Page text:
Soon afterwards, Captain Cook was sent by the Government to observe the transit of Venus in the Pacific Ocean. Through the good offices of his friend Lord Sandwich, he obtained leave to join the Endeavour expedition which he had fitted out at his own expense. He induced Dr.Daniel Solander, the distinguished pupil of Linnaeus, to accompany him. He even engaged draughtsmen and painters to delineate such objects of interest as did not admit transportation and preservation. This voyage occupied three years and led to many hardships, but its rich harvest of discovery became a more than adequate compensation. Banks also wanted to join Cook's second expedition on which he spent a great deal of money, engaging assistants and providing necessary equipment, but circumstances did not allow him to do so.
In 1778, Banks succeeded Sir John Pringle as President of the Royal Society, of which he became a Fellow in 1766, and held this position until his death. He was made a Baronet in 1781 and received the Order of the Bath in 1795. In 1797, he was admitted to the Privy Council. He died at Isleworth on 19.06.
was born at Albi, on 22.08. His father's name was Galaup; he added himself La Pérouse, the name of a small family estate near Albi. At eighteen, he was wounded and made prisoner on board Formidable, captured by Admiral Hawke in 1759. Between 1778 and 1783, he served with distinction in various parts of the world in the war with England. On 01.08.1785, he sailed from Brest, in command of the French Government expedition, commanding himself La Boussole with L'Astrolabe under de Langle. The goal was the North-West Passage, which had been Cook's aim during his last voyage to the North Pacific. He was also instructed to further explore the North-West coast of America, the North-East coasts of Asia, the China and Japan Seas, the Solomon Islands and Australia. Whaling in the Southern Ocean and the fur trade in North America were the ultimate objectives.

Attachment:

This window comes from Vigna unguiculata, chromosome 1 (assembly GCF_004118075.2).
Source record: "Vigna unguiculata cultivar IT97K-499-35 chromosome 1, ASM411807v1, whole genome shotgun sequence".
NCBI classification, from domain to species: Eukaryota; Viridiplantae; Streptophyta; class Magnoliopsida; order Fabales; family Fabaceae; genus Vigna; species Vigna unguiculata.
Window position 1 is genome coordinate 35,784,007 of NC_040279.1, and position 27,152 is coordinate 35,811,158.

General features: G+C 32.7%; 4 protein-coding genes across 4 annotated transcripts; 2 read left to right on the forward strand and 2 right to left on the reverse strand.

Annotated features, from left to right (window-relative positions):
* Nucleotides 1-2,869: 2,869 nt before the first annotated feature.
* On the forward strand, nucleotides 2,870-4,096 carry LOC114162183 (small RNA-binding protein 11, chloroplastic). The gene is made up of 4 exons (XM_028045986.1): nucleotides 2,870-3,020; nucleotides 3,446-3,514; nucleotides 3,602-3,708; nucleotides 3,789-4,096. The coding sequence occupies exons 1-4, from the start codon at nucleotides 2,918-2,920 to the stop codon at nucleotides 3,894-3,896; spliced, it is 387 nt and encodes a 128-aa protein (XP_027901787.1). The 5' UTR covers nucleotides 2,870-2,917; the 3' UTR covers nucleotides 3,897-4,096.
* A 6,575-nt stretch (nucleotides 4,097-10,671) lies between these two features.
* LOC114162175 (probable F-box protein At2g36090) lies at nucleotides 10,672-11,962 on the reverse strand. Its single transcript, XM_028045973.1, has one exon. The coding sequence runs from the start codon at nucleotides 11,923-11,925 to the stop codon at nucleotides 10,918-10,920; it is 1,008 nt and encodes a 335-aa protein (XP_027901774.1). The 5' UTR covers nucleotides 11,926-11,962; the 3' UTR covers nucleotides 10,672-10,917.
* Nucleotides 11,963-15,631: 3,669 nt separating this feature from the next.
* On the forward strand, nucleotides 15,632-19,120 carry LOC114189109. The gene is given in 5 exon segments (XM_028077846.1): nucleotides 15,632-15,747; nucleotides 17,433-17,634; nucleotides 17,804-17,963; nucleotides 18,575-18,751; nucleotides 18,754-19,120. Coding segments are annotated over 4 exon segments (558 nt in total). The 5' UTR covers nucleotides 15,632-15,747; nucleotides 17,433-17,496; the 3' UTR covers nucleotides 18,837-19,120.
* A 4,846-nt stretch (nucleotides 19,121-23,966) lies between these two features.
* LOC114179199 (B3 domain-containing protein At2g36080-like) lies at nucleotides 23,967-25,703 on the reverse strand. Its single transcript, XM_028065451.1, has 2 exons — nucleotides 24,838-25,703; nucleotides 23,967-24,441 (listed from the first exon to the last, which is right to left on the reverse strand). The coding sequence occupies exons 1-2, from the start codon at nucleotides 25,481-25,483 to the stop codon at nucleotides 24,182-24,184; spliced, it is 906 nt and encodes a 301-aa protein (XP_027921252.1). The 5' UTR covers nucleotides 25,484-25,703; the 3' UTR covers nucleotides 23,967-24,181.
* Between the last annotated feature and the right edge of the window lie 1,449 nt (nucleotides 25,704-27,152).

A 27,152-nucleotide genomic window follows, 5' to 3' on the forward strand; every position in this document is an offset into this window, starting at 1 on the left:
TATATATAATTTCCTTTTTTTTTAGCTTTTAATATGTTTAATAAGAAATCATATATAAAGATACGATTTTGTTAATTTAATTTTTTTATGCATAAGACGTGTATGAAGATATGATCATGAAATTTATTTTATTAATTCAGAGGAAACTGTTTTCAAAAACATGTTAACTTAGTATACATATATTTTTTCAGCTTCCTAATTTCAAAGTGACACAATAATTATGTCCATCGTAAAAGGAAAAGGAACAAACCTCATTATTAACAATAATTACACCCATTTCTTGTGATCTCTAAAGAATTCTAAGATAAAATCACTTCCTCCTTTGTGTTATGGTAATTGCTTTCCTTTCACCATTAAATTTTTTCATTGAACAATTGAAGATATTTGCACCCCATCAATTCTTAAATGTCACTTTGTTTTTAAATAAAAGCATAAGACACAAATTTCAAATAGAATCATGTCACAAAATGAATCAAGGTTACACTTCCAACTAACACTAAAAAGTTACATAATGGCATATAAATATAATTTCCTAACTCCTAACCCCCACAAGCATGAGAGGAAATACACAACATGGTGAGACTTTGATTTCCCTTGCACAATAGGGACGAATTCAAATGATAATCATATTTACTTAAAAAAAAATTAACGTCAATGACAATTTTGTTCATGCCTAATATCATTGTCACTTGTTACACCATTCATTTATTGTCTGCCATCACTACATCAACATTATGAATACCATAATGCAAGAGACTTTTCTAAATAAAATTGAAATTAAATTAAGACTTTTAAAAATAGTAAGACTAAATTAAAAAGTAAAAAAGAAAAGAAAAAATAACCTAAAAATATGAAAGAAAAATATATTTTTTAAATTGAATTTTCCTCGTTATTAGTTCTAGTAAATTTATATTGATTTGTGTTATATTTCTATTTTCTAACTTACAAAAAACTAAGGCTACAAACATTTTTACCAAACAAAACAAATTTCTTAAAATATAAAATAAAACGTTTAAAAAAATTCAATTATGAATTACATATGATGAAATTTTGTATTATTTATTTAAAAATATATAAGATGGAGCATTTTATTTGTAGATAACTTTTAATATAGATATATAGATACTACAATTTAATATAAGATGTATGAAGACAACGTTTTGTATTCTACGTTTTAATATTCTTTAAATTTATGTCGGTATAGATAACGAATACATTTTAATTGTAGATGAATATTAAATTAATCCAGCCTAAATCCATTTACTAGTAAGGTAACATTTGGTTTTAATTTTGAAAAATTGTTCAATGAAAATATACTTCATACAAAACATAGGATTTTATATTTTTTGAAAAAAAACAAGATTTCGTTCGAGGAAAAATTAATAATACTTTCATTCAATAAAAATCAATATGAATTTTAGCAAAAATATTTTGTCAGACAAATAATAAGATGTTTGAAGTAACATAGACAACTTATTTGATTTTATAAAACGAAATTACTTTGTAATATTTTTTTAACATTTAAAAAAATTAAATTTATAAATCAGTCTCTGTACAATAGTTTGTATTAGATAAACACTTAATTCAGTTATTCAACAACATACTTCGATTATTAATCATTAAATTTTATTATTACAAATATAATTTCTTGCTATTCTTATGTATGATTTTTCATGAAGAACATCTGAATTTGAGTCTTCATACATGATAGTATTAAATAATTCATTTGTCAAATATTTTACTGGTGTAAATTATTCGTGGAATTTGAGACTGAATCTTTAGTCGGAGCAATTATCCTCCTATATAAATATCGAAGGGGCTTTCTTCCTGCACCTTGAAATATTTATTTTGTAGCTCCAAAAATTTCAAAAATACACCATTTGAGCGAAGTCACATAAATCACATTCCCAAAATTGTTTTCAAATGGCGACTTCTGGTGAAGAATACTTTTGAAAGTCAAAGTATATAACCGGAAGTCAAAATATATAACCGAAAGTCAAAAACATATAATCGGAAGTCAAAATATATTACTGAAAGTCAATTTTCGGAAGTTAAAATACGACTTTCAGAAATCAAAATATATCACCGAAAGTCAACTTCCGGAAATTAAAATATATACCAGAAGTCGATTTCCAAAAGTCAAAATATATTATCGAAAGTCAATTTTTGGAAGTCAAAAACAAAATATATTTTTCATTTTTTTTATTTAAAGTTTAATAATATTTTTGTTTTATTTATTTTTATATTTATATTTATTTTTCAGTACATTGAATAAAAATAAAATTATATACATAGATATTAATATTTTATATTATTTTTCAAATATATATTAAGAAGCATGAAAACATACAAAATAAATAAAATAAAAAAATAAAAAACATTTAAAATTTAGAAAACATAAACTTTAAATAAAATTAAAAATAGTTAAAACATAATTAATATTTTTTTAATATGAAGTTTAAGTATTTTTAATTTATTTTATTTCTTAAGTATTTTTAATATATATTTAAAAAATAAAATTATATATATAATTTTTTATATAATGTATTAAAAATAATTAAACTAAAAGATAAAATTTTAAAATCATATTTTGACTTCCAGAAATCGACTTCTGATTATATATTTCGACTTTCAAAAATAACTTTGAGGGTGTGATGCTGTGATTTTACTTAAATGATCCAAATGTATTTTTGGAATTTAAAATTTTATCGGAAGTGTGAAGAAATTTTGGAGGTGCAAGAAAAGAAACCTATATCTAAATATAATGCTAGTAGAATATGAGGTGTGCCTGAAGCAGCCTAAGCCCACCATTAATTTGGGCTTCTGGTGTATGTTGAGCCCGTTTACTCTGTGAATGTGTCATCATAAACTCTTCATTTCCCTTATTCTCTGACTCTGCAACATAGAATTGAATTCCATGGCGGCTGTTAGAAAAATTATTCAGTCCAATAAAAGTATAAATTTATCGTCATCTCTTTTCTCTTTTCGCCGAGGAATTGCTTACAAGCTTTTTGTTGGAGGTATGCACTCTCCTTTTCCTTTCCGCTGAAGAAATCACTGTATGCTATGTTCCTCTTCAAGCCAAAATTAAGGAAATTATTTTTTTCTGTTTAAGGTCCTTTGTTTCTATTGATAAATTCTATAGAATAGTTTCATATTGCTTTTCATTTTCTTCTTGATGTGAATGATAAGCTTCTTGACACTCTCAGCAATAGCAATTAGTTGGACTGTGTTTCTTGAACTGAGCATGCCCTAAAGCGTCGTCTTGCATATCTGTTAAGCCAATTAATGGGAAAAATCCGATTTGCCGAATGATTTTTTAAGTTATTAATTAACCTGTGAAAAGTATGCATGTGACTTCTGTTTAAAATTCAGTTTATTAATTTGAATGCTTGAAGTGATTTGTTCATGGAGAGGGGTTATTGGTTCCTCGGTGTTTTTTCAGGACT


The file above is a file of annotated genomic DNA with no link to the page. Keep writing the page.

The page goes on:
He reached Mount St.Elias on the Alaskan coast on 23.06.1786. Bad weather caused him to leave the area, visit the Hawaian Islands and discover on 05.11.1786 Necker Island. On 03.01.1787, he reached Macao on the Asian continent. Subsequently, he visited the Philippines, Japan, Korea and the Chinese Tartary, where he obtained his best results. On 28.06., he reached De Castries Bay, near today's Vladivostok. He landed on 07.09. in Petropavlovsk on Kamchatka, where he was well received on order of the Russian Empress, Catherine II; his messenger Lesseps traveled from there by land to deliver the up to date results of the expedition to Paris. On 08.12., he was in Mauna in the Samoan Islands, where de Langle and ten crew members of the Astrolabe were murdered by natives. He quitted there on 14.12. and reached Botany Bay via the Friendly Islands and Norfolk Island on 26.01.1788. His last letter to the French Ministry of Marine was dated 07.02.1788 and sent from Botany Bay. In 1826, Captain Peter Dillon discovered the wrecks of La Përouse's ships on the reefs of Vanikoro Island, north of the New Hebrides. On 14.03.1828, Dumont d'Urville, another famous French navigator, visited the site and erected there a monument.
Naturalist of d'Entrecasteux's expedition who got lost for two days at Esperance Bay.